While the age-old combine tests are back yet again this year, the Miami Dolphins -- for a second straight NFL combine -- are armed with a custom test called siQ (sports IQ) that they'll give to prospects to assess how their brain works.
The team kept the test quiet last year, but authorized Vasu Kulkarni of Krossover, the company that built the test for the team, to talk to ESPN.com about how it works and share some questions from last year.
When a player picks up the iPad -- it's a 20-question test for shorter interviews and a 50-question test for players that get one-on-ones -- they are presented with a series of play scenarios. In some cases, they are asked to recognize formations based on freeze-frame video. In other scenarios, the players are asked what they think will happen next based on how players on the field are positioned. The players are then graded on whether they got the answer right and how quickly they answered it. Here are three screenshots from last year's test.
Last year, Kulkarni said, the best defensive back prospect got 88 percent of the questions right. The worst: 35 percent. The fastest average response time from that position on questions was 1.4 seconds. The worst was 5.35 seconds.
One offensive line prospect at last year's combine scored the highest, getting 93 percent right. That prospect also had the fastest response time of 3.4 seconds.
The idea to make the test came from Ben Alamar, who is currently ESPN's director of sports analytics. Alamar was running analytics for the Oklahoma City Thunder when he gave a presentation on predictive analytics and discussed a paper he had read by German scientists who discovered that better athletes understood what would happen next on a play versus people who just knew and understood the game. Kulkarni was in the audience and told Alamar that based on his experience (Krossover digitizes game highlights for 10,000 games), he could build what Alamar was talking about.
When Alamar went to the Cavaliers in 2012, Kulkarni built a test for him there. But in the two years Alamar was with the team, he said, there was never complete buy-in to give the test to the top prospects.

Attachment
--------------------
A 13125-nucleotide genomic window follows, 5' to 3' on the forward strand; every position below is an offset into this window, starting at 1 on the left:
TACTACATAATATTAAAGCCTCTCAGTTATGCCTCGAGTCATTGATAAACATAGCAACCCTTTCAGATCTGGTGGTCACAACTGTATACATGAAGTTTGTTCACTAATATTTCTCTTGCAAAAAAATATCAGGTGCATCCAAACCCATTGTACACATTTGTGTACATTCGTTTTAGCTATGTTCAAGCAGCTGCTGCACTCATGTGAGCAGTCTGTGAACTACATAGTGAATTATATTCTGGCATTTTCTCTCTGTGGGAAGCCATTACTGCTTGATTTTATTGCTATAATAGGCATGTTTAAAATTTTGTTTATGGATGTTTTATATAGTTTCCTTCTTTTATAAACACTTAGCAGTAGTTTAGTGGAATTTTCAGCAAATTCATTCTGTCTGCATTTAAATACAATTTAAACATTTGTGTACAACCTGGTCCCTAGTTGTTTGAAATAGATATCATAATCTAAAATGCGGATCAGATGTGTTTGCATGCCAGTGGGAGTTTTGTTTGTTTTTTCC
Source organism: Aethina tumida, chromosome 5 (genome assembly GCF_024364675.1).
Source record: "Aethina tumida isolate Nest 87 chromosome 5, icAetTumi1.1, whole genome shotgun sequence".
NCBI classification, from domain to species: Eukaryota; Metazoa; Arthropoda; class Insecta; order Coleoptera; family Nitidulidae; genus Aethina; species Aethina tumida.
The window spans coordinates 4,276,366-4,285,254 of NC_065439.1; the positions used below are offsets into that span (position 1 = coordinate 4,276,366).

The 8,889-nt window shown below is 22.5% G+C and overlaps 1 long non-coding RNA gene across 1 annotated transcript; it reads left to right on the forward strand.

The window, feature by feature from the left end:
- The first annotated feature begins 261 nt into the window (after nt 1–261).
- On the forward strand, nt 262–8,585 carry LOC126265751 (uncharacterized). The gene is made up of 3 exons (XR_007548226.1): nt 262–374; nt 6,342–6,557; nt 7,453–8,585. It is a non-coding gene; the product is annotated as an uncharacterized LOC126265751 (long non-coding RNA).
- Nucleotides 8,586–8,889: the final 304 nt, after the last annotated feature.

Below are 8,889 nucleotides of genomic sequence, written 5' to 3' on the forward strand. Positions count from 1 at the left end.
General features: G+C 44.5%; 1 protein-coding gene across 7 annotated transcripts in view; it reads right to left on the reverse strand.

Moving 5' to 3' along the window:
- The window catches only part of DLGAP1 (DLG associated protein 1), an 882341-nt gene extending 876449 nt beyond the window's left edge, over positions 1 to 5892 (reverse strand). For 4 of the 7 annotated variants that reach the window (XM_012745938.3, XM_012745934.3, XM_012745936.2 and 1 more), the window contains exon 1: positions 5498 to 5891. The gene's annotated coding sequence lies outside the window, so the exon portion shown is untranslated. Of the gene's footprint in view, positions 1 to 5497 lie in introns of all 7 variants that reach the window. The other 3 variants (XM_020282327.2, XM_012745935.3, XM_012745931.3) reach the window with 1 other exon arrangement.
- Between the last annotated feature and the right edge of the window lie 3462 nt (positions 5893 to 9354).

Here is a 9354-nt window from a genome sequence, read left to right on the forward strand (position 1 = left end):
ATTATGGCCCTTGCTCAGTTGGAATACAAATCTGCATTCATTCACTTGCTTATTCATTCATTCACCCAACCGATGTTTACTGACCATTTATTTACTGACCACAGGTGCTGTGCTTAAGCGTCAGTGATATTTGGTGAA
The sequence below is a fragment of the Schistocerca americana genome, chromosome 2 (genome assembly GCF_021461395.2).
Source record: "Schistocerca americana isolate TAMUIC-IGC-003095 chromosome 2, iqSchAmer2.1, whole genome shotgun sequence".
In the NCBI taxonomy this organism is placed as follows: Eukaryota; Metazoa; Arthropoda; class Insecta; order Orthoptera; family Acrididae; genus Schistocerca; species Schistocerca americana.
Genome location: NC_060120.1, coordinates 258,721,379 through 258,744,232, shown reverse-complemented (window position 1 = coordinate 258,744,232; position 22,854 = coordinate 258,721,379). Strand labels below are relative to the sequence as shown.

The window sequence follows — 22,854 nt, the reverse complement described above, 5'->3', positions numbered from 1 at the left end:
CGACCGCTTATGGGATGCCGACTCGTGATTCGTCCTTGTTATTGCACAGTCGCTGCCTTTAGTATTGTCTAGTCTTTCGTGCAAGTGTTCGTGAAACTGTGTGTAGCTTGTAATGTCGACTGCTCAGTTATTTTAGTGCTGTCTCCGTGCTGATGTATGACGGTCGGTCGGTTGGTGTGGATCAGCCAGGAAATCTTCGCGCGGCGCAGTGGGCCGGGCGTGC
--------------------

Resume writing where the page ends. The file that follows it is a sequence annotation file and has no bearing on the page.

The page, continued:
"There's no magic bullet in getting the evaluation of players perfect," Alamar said. "But I think what they have here is hugely valuable. The concern in evaluating a college player is that they can get away with athleticism whereas they can't at the pro level. You have to have a really good brain. Even if a team goes from properly evaluating 60 percent of players to 65 percent, that's a worthwhile improvement."
Kulkarni said when he presented a football version of what he had to Dolphins executive VP Mike Tannenbaum and his staff, the buy-in was immediate. The test theoretically allows the Dolphins to test concepts that previously have gone untested -- how an athlete evaluates spacing and body language to optimize offensive or defensive decisions.
Alamar uses one example to show the ideal of what can happen when a player understands what is coming up next. It's this play, where Ray Lewis runs at full speed through the offensive line to tackle a running back he is sure is getting the ball.
The Dolphins won't say if they made any major decisions based on the siQ from last year's combine, but Kulkarni said the team stepped up its commitment to the test this year.
He says that while the Dolphins use his program just this week, he envisions the team and perhaps other teams using predictive testing on an everyday basis.
"We hope this can turn into a training tool," Kulkarni said. "Imagine if teams can help make players smarter and train them off the field at a time when taking less hits on the field has great value as well."